Here’s how we create SEO keyword copywriting:
Having an opinion is only natural and you shouldn’t shy away from it in your copywriting.
As long as your opinion is supported by the people you want to target (i.e. your ideal customers), it will help build your brand.
If the topic you choose to give your opinion on is trending in the media your copywriting can be pitched to online publications and magazines, which is great for your SEO backlinking strategy and to build Google authority.
Opinion piece copywriting can easily get published by external platforms because it offers a viewpoint on a current trend. Editors are looking for high-quality and engaging opinion pieces that their readers will want to consume.
If you offer value and it’s written to editorial guidelines, it stands a good chance of getting a run.
Here’s how we create opinion copywriting (or an op-ed in journalism-speak):
When it comes to writing opinion pieces, you need to be direct and authoritative but mindful that readers probably won’t know the topic as well as you do. So make sure opinion copywriting is written to be consumed by many people from different industries and backgrounds.
Previously, in Your Hero’s Journey, we mentioned that you need to explain who your support network is. Now is the time to showcase their skill set and how you can benefit their market in your content.
Everyone in business is surrounded by others who offer complementary services to what you do but don’t overlap. Typically, this is called your referral network and it’s a powerful tool to use in your copywriting.
Doing this will mean that when your copywriting is published the businesses and entrepreneurs included in it will share it to their networks – on the website, social media platforms, in their videos and podcasts and in EDMs and e-newsletters.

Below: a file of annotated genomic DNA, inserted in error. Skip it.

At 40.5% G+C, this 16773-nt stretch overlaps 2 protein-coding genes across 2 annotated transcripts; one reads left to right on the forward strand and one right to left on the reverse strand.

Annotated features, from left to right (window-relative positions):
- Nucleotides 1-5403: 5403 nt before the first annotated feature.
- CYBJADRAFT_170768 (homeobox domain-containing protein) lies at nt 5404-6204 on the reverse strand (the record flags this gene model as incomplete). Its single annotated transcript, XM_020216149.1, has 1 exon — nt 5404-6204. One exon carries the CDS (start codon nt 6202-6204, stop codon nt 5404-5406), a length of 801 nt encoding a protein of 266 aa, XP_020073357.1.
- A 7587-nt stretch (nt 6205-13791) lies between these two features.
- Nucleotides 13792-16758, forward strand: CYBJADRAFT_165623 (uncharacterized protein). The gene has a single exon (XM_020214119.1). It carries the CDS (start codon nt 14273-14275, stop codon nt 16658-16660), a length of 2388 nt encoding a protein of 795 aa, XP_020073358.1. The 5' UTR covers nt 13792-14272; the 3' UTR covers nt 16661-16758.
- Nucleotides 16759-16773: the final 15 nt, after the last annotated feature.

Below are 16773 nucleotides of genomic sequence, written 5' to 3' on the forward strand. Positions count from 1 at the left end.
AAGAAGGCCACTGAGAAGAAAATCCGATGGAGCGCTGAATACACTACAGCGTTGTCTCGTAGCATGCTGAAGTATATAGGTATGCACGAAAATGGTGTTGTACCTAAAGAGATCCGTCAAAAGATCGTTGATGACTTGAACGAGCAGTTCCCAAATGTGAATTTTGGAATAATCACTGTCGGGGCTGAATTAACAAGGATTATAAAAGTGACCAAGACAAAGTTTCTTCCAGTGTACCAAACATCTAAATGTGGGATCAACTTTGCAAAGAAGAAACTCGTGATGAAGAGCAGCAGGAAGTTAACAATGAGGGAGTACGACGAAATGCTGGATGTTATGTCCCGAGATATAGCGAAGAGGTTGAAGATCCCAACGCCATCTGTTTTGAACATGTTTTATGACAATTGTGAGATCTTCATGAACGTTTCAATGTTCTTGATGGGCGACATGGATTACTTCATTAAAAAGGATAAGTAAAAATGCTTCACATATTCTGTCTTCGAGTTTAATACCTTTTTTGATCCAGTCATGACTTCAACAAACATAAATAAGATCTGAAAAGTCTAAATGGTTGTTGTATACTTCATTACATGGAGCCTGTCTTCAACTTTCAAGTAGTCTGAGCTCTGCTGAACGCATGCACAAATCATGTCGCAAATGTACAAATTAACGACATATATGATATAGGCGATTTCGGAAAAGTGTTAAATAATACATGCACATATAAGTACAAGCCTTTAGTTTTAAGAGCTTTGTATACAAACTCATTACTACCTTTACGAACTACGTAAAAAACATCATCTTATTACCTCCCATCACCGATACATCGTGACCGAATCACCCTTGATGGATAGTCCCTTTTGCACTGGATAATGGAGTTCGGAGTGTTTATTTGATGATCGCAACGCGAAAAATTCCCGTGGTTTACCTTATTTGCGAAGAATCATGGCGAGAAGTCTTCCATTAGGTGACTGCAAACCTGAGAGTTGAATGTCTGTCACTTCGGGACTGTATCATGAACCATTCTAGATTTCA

That means every time this happens, your copywriting (and you) are exposed to a wider audience. Chances are your referral partners’ networks will be a hotbed of potential leads that need what you offer. And if business and entrepreneurs are included in your copywriting, you’ll get the SEO backlink featured on their website.
Here’s how we create join venture copywriting:
Creating copywriting in this way enables you to drag in new audiences but also lessens your need to consistently identify new ideas for the copywriting you publish. Any external businesses or entrepreneurs included in your content will bring their unique ideas to the table and will be able to engage and influence your market in value-adding ways you’d never previously considered.
Now more than ever, your ideal customers want you to prove you’re as good as you say and they won’t engage with you until you have.
There are two ways you can do this in copywriting.
First, you can create copywriting that focuses on you and what you’ve done. Statements like:“For more than 20 years our customers have trusted us to deliver the results they needed at an affordable price.” That’s bland and doesn’t cut through in a competitive space.
Second, you can give your market social proof from others that you actually have a solution to their problem that works.
The best way to do this is to create case study copywriting that details a customer’s experience using your products or services. If done well, this type of copywriting becomes a giant customer testimonial and can be used wider than just on your blog or social media and in things such as pitch decks and proposals.
Here’s how we create case study copywriting:
In effect, you’re not telling that reader how great you are, you’re getting others to do it on your behalf. That’s powerful copywriting.